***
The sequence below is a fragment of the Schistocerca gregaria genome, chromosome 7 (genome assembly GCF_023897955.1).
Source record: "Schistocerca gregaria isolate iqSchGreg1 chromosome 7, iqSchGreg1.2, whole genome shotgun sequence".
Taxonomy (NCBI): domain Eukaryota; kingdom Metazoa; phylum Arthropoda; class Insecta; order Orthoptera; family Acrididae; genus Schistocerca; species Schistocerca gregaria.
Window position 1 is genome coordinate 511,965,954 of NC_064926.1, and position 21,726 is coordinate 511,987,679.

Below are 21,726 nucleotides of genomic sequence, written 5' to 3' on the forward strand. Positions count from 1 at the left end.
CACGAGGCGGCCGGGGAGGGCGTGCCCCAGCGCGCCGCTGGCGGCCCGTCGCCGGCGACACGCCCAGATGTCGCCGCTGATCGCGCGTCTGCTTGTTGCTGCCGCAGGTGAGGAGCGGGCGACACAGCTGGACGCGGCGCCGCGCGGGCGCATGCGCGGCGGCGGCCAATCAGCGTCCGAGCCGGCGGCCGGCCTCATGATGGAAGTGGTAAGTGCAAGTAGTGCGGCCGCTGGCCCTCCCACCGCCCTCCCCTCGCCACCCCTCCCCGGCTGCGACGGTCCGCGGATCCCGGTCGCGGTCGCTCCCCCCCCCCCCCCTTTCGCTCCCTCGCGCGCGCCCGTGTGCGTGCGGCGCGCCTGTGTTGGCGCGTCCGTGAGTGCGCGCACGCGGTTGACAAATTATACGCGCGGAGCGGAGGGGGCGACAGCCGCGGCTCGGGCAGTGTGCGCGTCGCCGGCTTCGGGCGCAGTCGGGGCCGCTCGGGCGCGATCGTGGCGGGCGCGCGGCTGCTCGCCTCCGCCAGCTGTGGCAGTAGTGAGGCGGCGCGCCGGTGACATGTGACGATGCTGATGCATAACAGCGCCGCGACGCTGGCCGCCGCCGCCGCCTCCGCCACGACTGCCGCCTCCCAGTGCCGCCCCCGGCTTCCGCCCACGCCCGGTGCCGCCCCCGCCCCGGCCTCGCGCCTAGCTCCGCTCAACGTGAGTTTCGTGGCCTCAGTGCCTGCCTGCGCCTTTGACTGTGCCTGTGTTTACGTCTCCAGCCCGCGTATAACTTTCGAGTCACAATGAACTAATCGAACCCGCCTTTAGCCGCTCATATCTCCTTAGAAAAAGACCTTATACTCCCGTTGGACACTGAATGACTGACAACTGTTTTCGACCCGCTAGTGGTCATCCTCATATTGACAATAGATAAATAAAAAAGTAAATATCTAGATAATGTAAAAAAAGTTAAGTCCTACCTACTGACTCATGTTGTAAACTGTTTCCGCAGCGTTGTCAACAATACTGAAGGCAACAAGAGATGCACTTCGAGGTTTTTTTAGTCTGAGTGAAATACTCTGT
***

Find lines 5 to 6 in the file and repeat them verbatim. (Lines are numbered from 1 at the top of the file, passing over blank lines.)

Below are 21,726 nucleotides of genomic sequence, written 5' to 3' on the forward strand. Positions count from 1 at the left end.
CACGAGGCGGCCGGGGAGGGCGTGCCCCAGCGCGCCGCTGGCGGCCCGTCGCCGGCGACACGCCCAGATGTCGCCGCTGATCGCGCGTCTGCTTGTTGCTGCCGCAGGTGAGGAGCGGGCGACACAGCTGGACGCGGCGCCGCGCGGGCGCATGCGCGGCGGCGGCCAATCAGCGTCCGAGCCGGCGGCCGGCCTCATGATGGAAGTGGTAAGTGCAAGTAGTGCGGCCGCTGGCCCTCCCACCGCCCTCCCCTCGCCACCCCTCCCCGGCTGCGACGGTCCGCGGATCCCGGTCGCGGTCGCTCCCCCCCCCCCCCCTTTCGCTCCCTCGCGCGCGCCCGTGTGCGTGCGGCGCGCCTGTGTTGGCGCGTCCGTGAGTGCGCGCACGCGGTTGACAAATTATACGCGCGGAGCGGAGGGGGCGACAGCCGCGGCTCGGGCAGTGTGCGCGTCGCCGGCTTCGGGCGCAGTCGGGGCCGCTCGGGCGCGATCGTGGCGGGCGCGCGGCTGCTCGCCTCCGCCAGCTGTGGCAGTAGTGAGGCGGCGCGCCGGTGACATGTGACGATGCTGATGCATAACAGCGCCGCGACGCTGGCCGCCGCCGCCGCCTCCGCCACGACTGCCGCCTCCCAGTGCCGCCCCCGGCTTCCGCCCACGCCCGGTGCCGCCCCCGCCCCGGCCTCGCGCCTAGCTCCGCTCAACGTGAGTTTCGTGGCCTCAGTGCCTGCCTGCGCCTTTGACTGTGCCTGTGTTTACGTCTCCAGCCCGCGTATAACTTTCGAGTCACAATGAACTAATCGAACCCGCCTTTAGCCGCTCATATCTCCTTAGAAAAAGACCTTATACTCCCGTTGGACACTGAATGACTGACAACTGTTTTCGACCCGCTAGTGGTCATCCTCATATTGACAATAGATAAATAAAAAAGTAAATATCTAGATAATGTAAAAAAAGTTAAGTCCTACCTACTGACTCATGTTGTAAACTGTTTCCGCAGCGTTGTCAACAATACTGAAGGCAACAAGAGATGCACTTCGAGGTTTTTTTAGTCTGAGTGAAATACTCTGT